27.02.2016 - 02.04.2016



  • OPENING We hereby invite you to the festive opening of this exhibition on Saturday February 27, 2016 from 5 to 7 pm. The artists will be present. 
  • 5:30 pm Opening words by Edwin Jacobs (Centraal Museum, Utrecht) in honor of Stringendo by Silvia B. 
  • 6:00 pm Special perfomance Ke Kgomo ya moshate, directed by Mohau Modisakeng; performed by Randy Boadi and Mandela Wee Wee


Modisakeng (SA, 1986) is one of the most promising young South-African artists today. His practice is highly influenced by his own cultural heritage. Growing up as a black man in Post-Apartheid South-Africa, he has a special interest in reframing history and postcolonial theories. Modisakeng has a background in sculpture, but constantly seeks out to other mediums like photography, performance and video.

Heritage is always present in Modisakeng’s body of work, but he is very much aware of how the audience perceives his work as being autobiographical. He likes to use and manipulate his own history and that of his homeland by telling a story that is relatable to everyone. Combining different relics from both African and Western tradition, he creates a critical dialogue in powerful and clean, images, installations and sculptures. The exhibition ENDABENI will be his first solo presentation in The Netherlands.

Special performance during the opening 27 February 2016 at 6 pm
Ke Kgomo ya moshate reflects on the legacy of colonialism and its effects on post independence African society. The decolonization of African states between 1950 - 1960 saw new flags climbing flagpoles; new anthems being sung for the first time; new governments replacing colonial administration and a general sense of euphoria. In the preceding decade, the inherited social, political and economical systems of colonial rule remained entrenched in the governments of newly independent nations.  Consequently, the lives of former colonial subjects, although free from the grip of European imperialism, remained relatively unchanged, except for the newly installed middle and elite classes. The economy remained under the control of a select few. Access to natural resources and various other commodities remained reserved for enterprising sectors of the population; whilst the struggling masses were left to fend for themselves in crumbling labour markets and increasingly hostile socio-economic climate. In South Africa, the legacy of the political corruption of the Apartheid system continued to hinder the processes of addressing historical imbalances. The issue of economic inequality was further exacerbated by worsening poverty and growing unemployment. These sorts of contrasts and contradictions in the 'post-colonial' era engender instability and thus produce an atmosphere of anxiety, unrest and conflict. In such volatile environments ethnic, political and social tensions engineered by centuries of colonial rule are easily exploited to escalate violent conflict. When civil war and disorder breaks out opportunistic political forces will compete for power in order to gain or maintain access to Illicit profits from the growing global appetite for African commodities.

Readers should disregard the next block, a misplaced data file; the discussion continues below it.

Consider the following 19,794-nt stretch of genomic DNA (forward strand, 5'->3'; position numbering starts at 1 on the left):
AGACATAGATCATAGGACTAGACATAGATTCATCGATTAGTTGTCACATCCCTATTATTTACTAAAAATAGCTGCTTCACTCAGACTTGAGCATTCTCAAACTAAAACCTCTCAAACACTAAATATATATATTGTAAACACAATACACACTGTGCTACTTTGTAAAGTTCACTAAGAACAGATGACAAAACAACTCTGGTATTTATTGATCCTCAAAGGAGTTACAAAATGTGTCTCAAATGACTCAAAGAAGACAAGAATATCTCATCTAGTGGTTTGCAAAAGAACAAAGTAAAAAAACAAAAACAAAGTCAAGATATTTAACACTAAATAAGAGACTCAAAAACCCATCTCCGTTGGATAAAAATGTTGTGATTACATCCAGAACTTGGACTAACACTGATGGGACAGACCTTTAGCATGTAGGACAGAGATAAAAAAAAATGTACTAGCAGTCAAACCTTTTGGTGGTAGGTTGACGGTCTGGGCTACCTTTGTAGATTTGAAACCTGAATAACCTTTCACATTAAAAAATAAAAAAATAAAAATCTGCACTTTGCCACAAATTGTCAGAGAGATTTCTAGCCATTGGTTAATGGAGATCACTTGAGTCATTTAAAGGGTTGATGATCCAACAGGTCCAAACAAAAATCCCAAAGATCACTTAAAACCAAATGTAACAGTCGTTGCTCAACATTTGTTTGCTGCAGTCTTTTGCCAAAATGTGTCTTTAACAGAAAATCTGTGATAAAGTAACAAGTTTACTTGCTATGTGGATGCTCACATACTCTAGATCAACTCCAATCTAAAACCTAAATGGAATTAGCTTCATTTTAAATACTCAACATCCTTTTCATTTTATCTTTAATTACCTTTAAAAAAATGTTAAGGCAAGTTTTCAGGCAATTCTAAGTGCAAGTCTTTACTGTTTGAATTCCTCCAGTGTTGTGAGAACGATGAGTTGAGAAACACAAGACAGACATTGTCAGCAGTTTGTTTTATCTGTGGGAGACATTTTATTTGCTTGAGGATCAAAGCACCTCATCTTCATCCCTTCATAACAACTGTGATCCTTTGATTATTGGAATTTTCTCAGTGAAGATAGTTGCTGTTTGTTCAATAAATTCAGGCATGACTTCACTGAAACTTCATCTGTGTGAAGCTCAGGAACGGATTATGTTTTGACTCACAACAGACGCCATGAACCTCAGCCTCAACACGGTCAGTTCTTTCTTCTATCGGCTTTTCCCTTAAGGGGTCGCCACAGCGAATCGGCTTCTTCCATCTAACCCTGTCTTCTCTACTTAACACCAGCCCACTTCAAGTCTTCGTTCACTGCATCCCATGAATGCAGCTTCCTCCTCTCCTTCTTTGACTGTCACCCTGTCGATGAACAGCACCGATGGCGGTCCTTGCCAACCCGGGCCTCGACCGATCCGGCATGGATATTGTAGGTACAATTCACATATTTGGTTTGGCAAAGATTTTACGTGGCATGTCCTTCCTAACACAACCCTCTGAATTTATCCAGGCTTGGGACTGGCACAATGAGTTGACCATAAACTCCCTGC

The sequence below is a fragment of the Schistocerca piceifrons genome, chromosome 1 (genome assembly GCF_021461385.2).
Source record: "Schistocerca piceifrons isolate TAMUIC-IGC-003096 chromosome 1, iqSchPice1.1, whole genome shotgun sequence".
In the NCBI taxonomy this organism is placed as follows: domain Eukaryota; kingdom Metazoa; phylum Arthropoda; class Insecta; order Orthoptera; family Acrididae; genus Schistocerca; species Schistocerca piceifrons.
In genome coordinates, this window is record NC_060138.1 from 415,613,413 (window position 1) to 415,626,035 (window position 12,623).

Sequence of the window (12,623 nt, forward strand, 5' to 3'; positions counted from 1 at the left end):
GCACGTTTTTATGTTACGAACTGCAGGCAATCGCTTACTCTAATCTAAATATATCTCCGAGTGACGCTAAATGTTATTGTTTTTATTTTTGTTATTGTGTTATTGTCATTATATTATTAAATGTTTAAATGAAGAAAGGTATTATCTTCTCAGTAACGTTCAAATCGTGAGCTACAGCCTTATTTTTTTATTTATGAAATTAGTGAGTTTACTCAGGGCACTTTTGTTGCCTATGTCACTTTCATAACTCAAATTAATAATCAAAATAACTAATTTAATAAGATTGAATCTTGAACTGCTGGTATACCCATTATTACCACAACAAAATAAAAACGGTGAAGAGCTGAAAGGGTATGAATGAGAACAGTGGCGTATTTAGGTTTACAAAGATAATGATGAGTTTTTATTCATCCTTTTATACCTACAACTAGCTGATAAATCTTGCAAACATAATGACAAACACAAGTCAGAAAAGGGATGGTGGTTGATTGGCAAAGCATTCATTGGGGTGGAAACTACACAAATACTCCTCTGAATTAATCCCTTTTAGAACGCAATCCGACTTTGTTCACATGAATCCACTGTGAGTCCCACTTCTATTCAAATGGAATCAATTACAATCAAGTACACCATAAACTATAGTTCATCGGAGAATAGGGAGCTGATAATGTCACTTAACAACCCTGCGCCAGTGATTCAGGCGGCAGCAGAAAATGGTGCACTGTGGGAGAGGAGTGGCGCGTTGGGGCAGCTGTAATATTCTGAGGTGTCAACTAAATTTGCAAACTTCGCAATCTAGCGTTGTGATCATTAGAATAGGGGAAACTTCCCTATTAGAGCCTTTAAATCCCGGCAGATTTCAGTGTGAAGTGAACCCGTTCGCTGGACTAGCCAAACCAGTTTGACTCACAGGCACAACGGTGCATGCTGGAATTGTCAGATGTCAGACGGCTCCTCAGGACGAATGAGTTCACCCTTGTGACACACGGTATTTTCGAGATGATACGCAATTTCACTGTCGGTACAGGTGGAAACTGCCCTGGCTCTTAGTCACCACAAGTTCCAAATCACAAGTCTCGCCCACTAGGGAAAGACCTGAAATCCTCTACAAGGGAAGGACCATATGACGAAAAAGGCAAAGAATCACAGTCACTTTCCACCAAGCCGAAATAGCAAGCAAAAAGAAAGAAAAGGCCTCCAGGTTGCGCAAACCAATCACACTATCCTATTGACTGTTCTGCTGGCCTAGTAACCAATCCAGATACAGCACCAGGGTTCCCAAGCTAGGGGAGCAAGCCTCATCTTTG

Modisakeng completed his undergraduate degree at the Michaelis School of Fine Art, Cape Town in 2009 and worked towards his Masters degree at the same institution. He was awarded the SASOL New Signatures Award for 2011 and has exhibited at the South African Paviljon at the Venice Biennalle (2015); Saatchi Gallery, London (2012); Dak’Art Biennale, Dakar (2012) and Stevenson, Cape Town (2010). His work is included in public collections such as the Johannesburg Art Gallery, IZIKO South African National Gallery, Cape Town and SAATCHI Gallery, London as well as significant private collections such as Zeitz MOCAA.

ABOUT Mohau Modisakeng